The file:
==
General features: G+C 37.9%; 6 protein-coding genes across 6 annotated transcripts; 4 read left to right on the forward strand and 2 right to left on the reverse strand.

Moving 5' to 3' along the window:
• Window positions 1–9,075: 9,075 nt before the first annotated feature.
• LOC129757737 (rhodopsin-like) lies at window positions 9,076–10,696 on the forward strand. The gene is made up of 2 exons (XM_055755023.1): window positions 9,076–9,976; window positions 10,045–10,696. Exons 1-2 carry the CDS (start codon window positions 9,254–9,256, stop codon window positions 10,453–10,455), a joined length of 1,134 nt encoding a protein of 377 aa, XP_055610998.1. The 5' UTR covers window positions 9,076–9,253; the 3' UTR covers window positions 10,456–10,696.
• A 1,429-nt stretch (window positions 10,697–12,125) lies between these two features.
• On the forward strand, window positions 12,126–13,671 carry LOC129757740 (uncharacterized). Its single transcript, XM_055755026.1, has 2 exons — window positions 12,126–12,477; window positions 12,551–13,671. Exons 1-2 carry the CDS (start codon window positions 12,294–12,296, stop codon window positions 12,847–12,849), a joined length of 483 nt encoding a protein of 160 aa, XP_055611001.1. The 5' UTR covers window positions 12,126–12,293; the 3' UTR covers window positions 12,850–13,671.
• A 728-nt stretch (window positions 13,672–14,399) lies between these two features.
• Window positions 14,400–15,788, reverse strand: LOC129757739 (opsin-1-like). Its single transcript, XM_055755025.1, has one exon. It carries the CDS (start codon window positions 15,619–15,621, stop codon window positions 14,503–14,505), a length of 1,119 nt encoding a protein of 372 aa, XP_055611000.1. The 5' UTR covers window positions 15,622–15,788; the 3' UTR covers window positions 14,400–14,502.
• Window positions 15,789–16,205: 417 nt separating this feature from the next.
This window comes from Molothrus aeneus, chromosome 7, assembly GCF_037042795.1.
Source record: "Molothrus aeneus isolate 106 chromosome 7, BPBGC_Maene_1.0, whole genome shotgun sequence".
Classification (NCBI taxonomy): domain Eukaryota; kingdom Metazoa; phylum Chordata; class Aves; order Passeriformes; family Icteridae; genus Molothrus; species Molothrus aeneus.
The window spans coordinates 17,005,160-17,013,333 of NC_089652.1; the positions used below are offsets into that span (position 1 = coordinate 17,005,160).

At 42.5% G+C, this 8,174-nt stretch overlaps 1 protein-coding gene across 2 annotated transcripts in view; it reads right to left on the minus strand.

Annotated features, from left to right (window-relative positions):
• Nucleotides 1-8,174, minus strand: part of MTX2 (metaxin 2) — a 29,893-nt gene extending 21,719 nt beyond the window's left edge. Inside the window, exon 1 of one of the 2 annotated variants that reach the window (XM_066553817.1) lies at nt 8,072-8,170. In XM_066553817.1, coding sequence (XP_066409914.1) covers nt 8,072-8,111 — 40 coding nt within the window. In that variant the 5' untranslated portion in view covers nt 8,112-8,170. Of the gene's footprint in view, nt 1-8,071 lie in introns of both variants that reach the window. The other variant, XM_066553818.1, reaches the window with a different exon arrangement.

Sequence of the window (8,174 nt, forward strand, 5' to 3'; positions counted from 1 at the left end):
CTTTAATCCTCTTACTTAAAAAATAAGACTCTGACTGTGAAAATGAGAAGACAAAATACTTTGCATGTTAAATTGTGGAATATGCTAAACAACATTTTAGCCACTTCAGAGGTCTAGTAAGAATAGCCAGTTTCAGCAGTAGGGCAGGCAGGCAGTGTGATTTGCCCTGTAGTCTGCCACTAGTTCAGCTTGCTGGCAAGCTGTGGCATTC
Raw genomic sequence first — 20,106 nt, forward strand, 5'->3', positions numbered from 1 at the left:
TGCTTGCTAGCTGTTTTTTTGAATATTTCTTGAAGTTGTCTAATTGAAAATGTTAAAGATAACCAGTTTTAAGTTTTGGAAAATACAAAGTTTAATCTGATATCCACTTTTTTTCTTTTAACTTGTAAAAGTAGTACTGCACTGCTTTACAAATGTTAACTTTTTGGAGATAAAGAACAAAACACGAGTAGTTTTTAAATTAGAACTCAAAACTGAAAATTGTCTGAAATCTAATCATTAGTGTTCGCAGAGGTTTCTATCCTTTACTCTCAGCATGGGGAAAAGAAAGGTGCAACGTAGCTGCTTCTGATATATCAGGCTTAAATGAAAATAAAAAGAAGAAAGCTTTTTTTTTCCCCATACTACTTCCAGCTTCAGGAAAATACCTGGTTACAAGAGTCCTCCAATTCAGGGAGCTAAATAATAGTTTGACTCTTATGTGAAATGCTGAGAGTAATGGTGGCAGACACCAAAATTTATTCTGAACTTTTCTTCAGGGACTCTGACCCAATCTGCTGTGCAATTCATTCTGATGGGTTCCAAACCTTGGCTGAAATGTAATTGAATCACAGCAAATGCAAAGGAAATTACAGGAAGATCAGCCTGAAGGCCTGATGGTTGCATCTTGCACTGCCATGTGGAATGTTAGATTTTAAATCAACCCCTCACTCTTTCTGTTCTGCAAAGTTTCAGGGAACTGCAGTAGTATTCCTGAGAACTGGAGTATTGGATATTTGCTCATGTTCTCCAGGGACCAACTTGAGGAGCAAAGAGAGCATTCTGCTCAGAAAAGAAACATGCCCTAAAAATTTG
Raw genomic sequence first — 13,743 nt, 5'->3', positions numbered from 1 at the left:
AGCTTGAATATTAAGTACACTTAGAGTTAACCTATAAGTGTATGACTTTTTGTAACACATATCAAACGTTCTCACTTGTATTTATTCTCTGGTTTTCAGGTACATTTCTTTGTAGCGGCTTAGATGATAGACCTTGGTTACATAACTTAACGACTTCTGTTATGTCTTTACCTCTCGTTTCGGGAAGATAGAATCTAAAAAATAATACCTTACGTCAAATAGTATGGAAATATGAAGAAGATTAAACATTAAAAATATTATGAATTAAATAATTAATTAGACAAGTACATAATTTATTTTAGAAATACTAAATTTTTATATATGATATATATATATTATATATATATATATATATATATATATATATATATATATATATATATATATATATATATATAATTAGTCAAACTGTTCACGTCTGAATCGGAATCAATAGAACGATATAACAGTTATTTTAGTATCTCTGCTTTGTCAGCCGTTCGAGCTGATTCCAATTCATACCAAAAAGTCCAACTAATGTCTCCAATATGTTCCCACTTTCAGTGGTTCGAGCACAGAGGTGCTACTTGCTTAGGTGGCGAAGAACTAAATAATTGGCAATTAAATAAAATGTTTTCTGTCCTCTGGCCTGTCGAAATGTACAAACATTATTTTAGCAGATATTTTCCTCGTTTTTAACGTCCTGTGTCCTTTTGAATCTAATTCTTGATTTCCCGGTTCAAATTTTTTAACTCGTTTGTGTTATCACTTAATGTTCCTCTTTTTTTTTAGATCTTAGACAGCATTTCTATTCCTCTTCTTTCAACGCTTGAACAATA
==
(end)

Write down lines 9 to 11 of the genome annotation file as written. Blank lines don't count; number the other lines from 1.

• Window positions 15,789–16,205: 417 nt separating this feature from the next.
This window comes from Molothrus aeneus, chromosome 7, assembly GCF_037042795.1.
Source record: "Molothrus aeneus isolate 106 chromosome 7, BPBGC_Maene_1.0, whole genome shotgun sequence".